Coordinated by dr. Emanuele Sommario, research conducted as Sant'Anna School of Advanced Studies is divided into four clusters. First, Sant'Anna will place IDL within the historical, political and factual context that has triggered its emergence and eventually spurred its rapid development. Second, it will assess the scope of IDL and its semantics, by conducting a survey of relevant universal, regional and bilateral treaties and soft law instruments dealing with it. Third, Sant'Anna will analyse the contribution of other branches of International Law to the development of IDL, in order to ascertain whether norms not specifically created to address disaster situations might nonetheless influence IDL regulatory framework. Lastly, it will explore the regional dimension of IDL with respect to Africa, the Americas and Asia through a comparative analysis, which will provide other Units with a state-of-the-art map of regional initiatives and allow them to compare their relative effectiveness.
Coordinated by dr. Flavia Zorzi Giustiniani, the Uninettuno Unit will address issues related to rights, obligations and responsibilities of disasters' affected States. To this end, the research will be divided into three clusters. First, Uninettuno will explore the question of humanitarian access and the related role of the affected State, touching aspects such as the actual meaning of sovereignty and consent. Second, via adopting a victim-centered perspective, the Unit will unveil minimum standards of human rights protection in case of disaster, in light of Special Rapporteur Valencia Ospina intention to devote the second part of the International Law Commission Draft Articles on the Protection of Persons in the Event of Disasters to victims' rights. Lastly, the Unit will verify the existence or progressive development of an obligation for States to prevent disasters and subsequently investigate legal mechanisms of disaster prevention.
Roma 3 Unit
Coordinated by dr. Giulio Bartolini, the Roma Tre Unit twill review the rights, obligations and legal responsibilities of external actors intervening in territories strucked by disasters. Moreover, it will analyse the role of International Law in defining duties and limits of disasters relief missions in three clusters. First, humanitarian access by third actors and the relevance of the R2P doctrine in the context of disasters will be studied. Second, Roma Tre will investigate the implementation of international relief actions and legal operative issues, focusing on (i) regulatory obstacles related to the handling of relief goods and equipments, (ii) the status of disaster relief personnel, (iii) the civil-military cooperation and the use of armed forces in relief action, (iv) the emerging role of Private Security Companies and (v) the funding of relief operations. Lastly, Roma Tre will explore the responsibility and accountability of third actors for wrongful acts committed during relief activities.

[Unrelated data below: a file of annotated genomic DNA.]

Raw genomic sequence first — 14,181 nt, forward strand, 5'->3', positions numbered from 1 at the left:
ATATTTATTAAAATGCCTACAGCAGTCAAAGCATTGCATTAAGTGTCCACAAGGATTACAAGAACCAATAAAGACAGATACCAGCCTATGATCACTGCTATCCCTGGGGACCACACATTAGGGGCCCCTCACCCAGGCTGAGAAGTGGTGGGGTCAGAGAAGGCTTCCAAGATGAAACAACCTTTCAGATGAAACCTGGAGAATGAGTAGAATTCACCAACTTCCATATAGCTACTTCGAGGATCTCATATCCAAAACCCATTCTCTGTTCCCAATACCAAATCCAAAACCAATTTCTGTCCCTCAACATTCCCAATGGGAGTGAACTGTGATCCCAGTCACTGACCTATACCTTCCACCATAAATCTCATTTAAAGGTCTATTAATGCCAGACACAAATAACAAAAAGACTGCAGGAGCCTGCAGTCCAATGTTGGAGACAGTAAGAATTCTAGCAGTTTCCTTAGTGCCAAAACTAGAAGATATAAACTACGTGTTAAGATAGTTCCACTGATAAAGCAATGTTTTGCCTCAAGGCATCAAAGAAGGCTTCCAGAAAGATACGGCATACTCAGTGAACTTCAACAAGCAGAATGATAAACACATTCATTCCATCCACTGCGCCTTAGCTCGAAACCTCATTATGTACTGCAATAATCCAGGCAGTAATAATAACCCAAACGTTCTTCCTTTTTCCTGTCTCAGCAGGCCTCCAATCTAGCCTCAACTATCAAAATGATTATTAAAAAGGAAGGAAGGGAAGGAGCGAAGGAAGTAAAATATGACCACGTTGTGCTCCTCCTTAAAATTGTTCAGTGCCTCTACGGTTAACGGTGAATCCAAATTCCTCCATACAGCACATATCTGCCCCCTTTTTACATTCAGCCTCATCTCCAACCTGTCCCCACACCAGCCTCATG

Coordinated by dr. Federico Casolari, the Bologna Unit will review response solutions offered by the EU legal order to disasters, given the unique and multifaceted mechanism developed therein following the entry into force of the Lisbon Treaty. The research will be divided in two clusters. First, the study concerning IDL aspects within the EU legal order will lead to examine (i) the interaction between IDL and EU law, (ii) EU instruments addressed to emergencies and (iii) its response to natural and man-made disaster occurring both inside the Union and overseas. Second, Bologna will look at the implementation of EU legal solutions to disasters in municipal legal systems. Indeed, the effectiveness of EU response to disasters depends on the implementation mechanisms resorted to by States in order to abide to their obligations. The emphasis will here be on the Italian legislation and on the one of those States that have recently introduced ad hoc legal instruments.